**I don't know of any spells off the top of my head that lower armor check penalties (rather than remove them) while enhancing dex bonus while wearing it- but it could be reasonable to assume it's a modified version of effortless armor (reduced for partial effect), cat's grace and magic vestment (both reduced for partial effect).

For example: check "amulet of euphoric healing" enthrall does not cause euphoria, nor do either it or cure light wounds have an addiction rating, but there it is.

*** like the example above-where amulet of euphoric healing has no included spell or effect in the formula to account for the additional addiction check, but there it is.

Without a way to figure out what each part costs, there is no way to check that the numerical bonus matches up-which means, there is no way to tell if the pricing for the enhancement portion is correct or if it's using something else-which means we don't know how much each +1 cost, so removing or adding enhancement bonus becomes the realm of guesswork at best.


Chemlak wrote:
I'm not sure "most people agree". I'd like to see someone actually prove that celestial armour is +3 armour with 13,100 gp of flat cost add-ons rather than +3 armour with a +1 special property and 6,100 gp of flat cost add-ons. I'm not sure it's possible. But until someone can, then as a GM I'm going to take the pessimistic option and cost it at +3 with a +1 and 6,100 flat cost.

I fully support this approach, but only if it means you also don't allow the armor to be upgraded either, because by the same reasoning you can't know what the upgrade price to +4 is. My point was that those who do support upgrading to +4 using normal pricing cannot also argue that the difference in cost between +1 and +3 is unknown. From my experience those who support upgrading are in the majority, but I haven't seen an official poll or anything so I could be wrong on that.


Ziere Tole wrote:
Chemlak wrote:
I'm not sure "most people agree". I'd like to see someone actually prove that celestial armour is +3 armour with 13,100 gp of flat cost add-ons rather than +3 armour with a +1 special property and 6,100 gp of flat cost add-ons. I'm not sure it's possible. But until someone can, then as a GM I'm going to take the pessimistic option and cost it at +3 with a +1 and 6,100 flat cost.
I fully support this approach, but only if it means you also don't allow the armor to be upgraded either, because by the same reasoning you can't know what the upgrade price to +4 is. My point was that those who do support upgrading to +4 using normal pricing cannot also argue that the difference in cost between +1 and +3 is unknown. From my experience those who support upgrading are in the majority, but I haven't seen an official poll or anything so I could be wrong on that.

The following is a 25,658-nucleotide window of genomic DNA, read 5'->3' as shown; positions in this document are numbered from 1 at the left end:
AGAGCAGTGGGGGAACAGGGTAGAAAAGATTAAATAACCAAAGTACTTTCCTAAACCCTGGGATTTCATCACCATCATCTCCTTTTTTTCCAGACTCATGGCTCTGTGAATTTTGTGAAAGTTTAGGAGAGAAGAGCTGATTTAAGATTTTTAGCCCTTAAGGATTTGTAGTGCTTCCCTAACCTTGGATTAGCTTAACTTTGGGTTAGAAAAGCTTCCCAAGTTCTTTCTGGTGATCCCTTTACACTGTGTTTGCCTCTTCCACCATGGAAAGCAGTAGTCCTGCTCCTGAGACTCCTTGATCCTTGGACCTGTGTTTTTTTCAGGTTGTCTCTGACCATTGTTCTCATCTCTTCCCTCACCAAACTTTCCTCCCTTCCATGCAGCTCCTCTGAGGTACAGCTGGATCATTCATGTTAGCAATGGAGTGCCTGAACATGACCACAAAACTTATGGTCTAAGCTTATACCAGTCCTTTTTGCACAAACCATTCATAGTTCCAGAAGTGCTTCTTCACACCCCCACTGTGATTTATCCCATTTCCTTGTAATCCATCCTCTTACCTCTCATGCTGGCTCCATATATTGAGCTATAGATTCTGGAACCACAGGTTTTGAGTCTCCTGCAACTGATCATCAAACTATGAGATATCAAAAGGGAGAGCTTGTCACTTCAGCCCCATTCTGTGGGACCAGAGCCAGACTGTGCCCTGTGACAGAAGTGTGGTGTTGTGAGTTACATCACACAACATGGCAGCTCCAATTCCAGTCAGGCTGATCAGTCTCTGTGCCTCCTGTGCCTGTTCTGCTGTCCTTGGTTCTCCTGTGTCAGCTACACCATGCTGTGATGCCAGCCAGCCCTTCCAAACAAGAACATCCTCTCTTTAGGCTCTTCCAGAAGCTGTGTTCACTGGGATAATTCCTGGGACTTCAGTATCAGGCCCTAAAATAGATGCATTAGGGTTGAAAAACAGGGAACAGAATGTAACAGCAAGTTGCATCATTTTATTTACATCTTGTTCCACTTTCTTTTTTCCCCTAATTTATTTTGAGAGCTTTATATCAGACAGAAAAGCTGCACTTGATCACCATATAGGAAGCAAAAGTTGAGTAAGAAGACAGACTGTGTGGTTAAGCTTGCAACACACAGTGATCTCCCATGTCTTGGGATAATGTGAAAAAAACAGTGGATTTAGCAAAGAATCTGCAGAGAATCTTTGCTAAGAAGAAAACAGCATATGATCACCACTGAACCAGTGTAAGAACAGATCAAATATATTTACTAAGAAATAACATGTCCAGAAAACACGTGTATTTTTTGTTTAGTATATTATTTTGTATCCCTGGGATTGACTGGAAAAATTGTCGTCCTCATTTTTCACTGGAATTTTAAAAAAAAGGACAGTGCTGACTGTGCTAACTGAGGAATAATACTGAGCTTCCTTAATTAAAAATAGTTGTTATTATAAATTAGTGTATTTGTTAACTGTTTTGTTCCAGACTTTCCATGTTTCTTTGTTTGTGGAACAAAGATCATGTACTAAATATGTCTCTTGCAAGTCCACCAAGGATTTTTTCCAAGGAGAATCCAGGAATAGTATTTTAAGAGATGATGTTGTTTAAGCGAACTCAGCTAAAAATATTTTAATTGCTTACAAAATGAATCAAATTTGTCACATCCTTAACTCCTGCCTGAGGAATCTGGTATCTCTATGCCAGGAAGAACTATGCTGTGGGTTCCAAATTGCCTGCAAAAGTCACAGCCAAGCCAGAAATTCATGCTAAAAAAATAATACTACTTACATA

I agree. The general standing rule in our games is custom crafted magic items are fine, but specific magic items are only available exactly as listed due to being unable to determine exactly how they were priced. So, our games, you can find/buy/craft celestial armor, but it will always be exactly as listed. The only changes ever allowed are the base weapon/armor, and that is GM approval only.


Ziere Tole wrote:
Chemlak wrote:
I'm not sure "most people agree". I'd like to see someone actually prove that celestial armour is +3 armour with 13,100 gp of flat cost add-ons rather than +3 armour with a +1 special property and 6,100 gp of flat cost add-ons. I'm not sure it's possible. But until someone can, then as a GM I'm going to take the pessimistic option and cost it at +3 with a +1 and 6,100 flat cost.
I fully support this approach, but only if it means you also don't allow the armor to be upgraded either, because by the same reasoning you can't know what the upgrade price to +4 is. My point was that those who do support upgrading to +4 using normal pricing cannot also argue that the difference in cost between +1 and +3 is unknown. From my experience those who support upgrading are in the majority, but I haven't seen an official poll or anything so I could be wrong on that.

As mentioned above, one can argue that it's okay to upgrade but not to downgrade on the basis that the game impact of being wrong about the pricing is lower when upgrading than when downgrading. Symmetry may be elegant in principle but unnecessary in practice.


blahpers wrote:
Ziere Tole wrote:
Chemlak wrote:
I'm not sure "most people agree". I'd like to see someone actually prove that celestial armour is +3 armour with 13,100 gp of flat cost add-ons rather than +3 armour with a +1 special property and 6,100 gp of flat cost add-ons. I'm not sure it's possible. But until someone can, then as a GM I'm going to take the pessimistic option and cost it at +3 with a +1 and 6,100 flat cost.
I fully support this approach, but only if it means you also don't allow the armor to be upgraded either, because by the same reasoning you can't know what the upgrade price to +4 is. My point was that those who do support upgrading to +4 using normal pricing cannot also argue that the difference in cost between +1 and +3 is unknown. From my experience those who support upgrading are in the majority, but I haven't seen an official poll or anything so I could be wrong on that.
As mentioned above, one can argue that it's okay to upgrade but not to downgrade on the basis that the game impact of being wrong about the pricing is lower when upgrading than when downgrading. Symmetry may be elegant in principle but unnecessary in practice.

Sigh, I just don't agree with that idea, that exceptions should be made one way but not the other purely due to game balance. It isn't about symmetry, its about consistency...I had this whole argument I was gonna write out, but it doesn't matter, this is all houserule territory anyway and there's no need for me to change anybody else's mind on it.